Both collections are at their strongest in studies of the Welfare, State and modern British society. The best contributions here are by two professional sociologists who evidently combine thorough knowledge with strong socialist convictions: in Socialist Register, Dorothy Wedderburn on theories of the Welfare State; in Towards Socialism, J.H. Westergaard on myths of classlessness. Both essays offer a fine integration of political theory with empirical sense, and perform a first-rate job of socialist education and de-bunking. Points are also well made in this area by Raymond Williams, Professor Titmuss, Perry Anderson, Robin Blackburn and John Saville. At times it looks as if, in this broad field of welfare politics and descriptive sociology, a sort of consensus politics of the Left might arise, in which neo-Marxists and reformist radicals could pitch in together and even have some hope of influencing Labour’s ideas and policies. Socialists have recently, indeed, tended to justify their allegiance to Labour in terms deriving from these two areas: the political presence of the Labour Party is part of the specification of class in modern Britain, and the welfare features of its programme prove its continuing nature as a working-class benefit association.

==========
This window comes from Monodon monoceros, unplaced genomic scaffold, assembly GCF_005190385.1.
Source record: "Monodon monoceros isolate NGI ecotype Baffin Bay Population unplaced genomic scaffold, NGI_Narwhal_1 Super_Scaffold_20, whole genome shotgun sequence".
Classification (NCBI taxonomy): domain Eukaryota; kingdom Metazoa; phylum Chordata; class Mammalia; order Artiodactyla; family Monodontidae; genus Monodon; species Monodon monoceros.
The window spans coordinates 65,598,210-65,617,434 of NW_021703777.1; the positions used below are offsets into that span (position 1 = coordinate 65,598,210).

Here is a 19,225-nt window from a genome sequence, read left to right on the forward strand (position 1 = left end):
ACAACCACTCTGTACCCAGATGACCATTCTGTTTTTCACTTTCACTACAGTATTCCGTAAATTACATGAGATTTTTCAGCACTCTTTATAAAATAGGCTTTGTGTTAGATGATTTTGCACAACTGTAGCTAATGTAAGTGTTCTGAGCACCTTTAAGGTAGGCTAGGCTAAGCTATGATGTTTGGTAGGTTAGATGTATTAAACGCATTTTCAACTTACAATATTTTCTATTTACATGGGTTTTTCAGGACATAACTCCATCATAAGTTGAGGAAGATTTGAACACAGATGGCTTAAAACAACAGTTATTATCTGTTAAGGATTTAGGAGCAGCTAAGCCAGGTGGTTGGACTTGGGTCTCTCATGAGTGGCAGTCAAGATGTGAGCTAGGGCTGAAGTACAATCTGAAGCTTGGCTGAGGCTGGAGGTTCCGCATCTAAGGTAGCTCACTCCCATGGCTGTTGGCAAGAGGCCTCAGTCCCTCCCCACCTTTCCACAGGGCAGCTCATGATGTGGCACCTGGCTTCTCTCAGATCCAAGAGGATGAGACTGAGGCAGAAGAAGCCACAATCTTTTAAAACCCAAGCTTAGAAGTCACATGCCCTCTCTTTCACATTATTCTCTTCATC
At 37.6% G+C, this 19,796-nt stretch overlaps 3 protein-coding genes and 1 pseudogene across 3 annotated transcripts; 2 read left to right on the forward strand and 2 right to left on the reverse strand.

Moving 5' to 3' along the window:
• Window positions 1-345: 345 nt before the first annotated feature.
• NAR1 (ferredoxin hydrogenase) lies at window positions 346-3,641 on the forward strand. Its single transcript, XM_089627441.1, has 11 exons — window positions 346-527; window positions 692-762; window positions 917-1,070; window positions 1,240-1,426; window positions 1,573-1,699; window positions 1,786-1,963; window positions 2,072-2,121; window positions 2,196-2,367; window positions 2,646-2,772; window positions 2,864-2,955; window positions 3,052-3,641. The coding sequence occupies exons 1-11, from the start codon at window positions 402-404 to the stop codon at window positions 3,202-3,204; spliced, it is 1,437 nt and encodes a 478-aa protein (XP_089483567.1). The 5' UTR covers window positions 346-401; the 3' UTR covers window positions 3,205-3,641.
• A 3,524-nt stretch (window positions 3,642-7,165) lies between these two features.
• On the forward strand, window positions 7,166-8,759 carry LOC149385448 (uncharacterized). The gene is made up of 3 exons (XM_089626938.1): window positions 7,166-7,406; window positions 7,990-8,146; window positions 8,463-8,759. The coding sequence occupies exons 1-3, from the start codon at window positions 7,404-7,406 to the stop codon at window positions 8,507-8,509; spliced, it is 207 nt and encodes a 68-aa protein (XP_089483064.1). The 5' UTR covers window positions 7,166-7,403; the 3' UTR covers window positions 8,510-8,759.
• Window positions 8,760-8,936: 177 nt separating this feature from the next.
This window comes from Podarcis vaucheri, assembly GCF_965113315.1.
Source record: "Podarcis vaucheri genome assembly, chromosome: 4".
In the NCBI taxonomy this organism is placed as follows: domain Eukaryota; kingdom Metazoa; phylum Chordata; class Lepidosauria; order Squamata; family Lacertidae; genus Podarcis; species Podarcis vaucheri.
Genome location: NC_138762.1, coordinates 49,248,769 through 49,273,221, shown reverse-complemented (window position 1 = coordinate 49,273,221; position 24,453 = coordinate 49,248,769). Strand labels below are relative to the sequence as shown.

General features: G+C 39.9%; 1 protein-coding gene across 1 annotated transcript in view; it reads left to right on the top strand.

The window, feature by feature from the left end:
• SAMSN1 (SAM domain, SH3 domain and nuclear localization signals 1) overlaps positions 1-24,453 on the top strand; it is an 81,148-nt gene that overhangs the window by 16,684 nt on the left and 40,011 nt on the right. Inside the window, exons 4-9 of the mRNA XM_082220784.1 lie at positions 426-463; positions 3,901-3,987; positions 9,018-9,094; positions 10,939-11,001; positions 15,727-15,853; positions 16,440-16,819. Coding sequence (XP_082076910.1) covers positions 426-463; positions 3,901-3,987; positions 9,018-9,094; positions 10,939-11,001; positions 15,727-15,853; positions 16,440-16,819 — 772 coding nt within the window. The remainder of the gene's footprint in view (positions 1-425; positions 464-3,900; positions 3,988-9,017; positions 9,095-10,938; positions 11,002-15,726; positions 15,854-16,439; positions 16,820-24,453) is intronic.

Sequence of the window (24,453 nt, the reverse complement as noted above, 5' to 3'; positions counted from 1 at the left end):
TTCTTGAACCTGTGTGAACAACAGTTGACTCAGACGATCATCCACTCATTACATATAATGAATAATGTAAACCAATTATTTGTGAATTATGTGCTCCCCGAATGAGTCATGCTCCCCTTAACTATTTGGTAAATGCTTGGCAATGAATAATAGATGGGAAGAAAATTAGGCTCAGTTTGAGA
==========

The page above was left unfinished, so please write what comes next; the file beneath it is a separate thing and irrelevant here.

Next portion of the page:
However, as is becoming starkly obvious from the progress of the Labour Party in office, and particularly from the latest deflationary measures, it is impossible to maintain this limited commitment in isolation from the rest of politics, which insists on having its say. Imperialist financial and military commitments overseas pre-empt the welfare programme; the demands of capitalist rationalisation at home press Labour’s ministers into an attack on trade-union negotiating power. Among the present writers, Tony Topham on incomes policy, David Jones on Britain’s role in Arabia, and Ralph Miliband on the state of the Left do convey some sense of the urgent pressure of these larger, determining questions. But the fact is that the reactionary foreign and economic policies of the Wilson administration compel the Left into an immediate stance of revulsion and defence, in which even the best domestic sociology it can produce enters into the formation of its culture and morale rather than of its central field of action. It can be argued that the pre-occupation of this journal with international economics, the relationships of military to political strategy, and the impact of planning and modernisation on the working class, has been amply justified by the nature of the issues now confronting the movement. But though our theorising may have been more relevant, it has not spared us from the general frustration and impotence of the Left.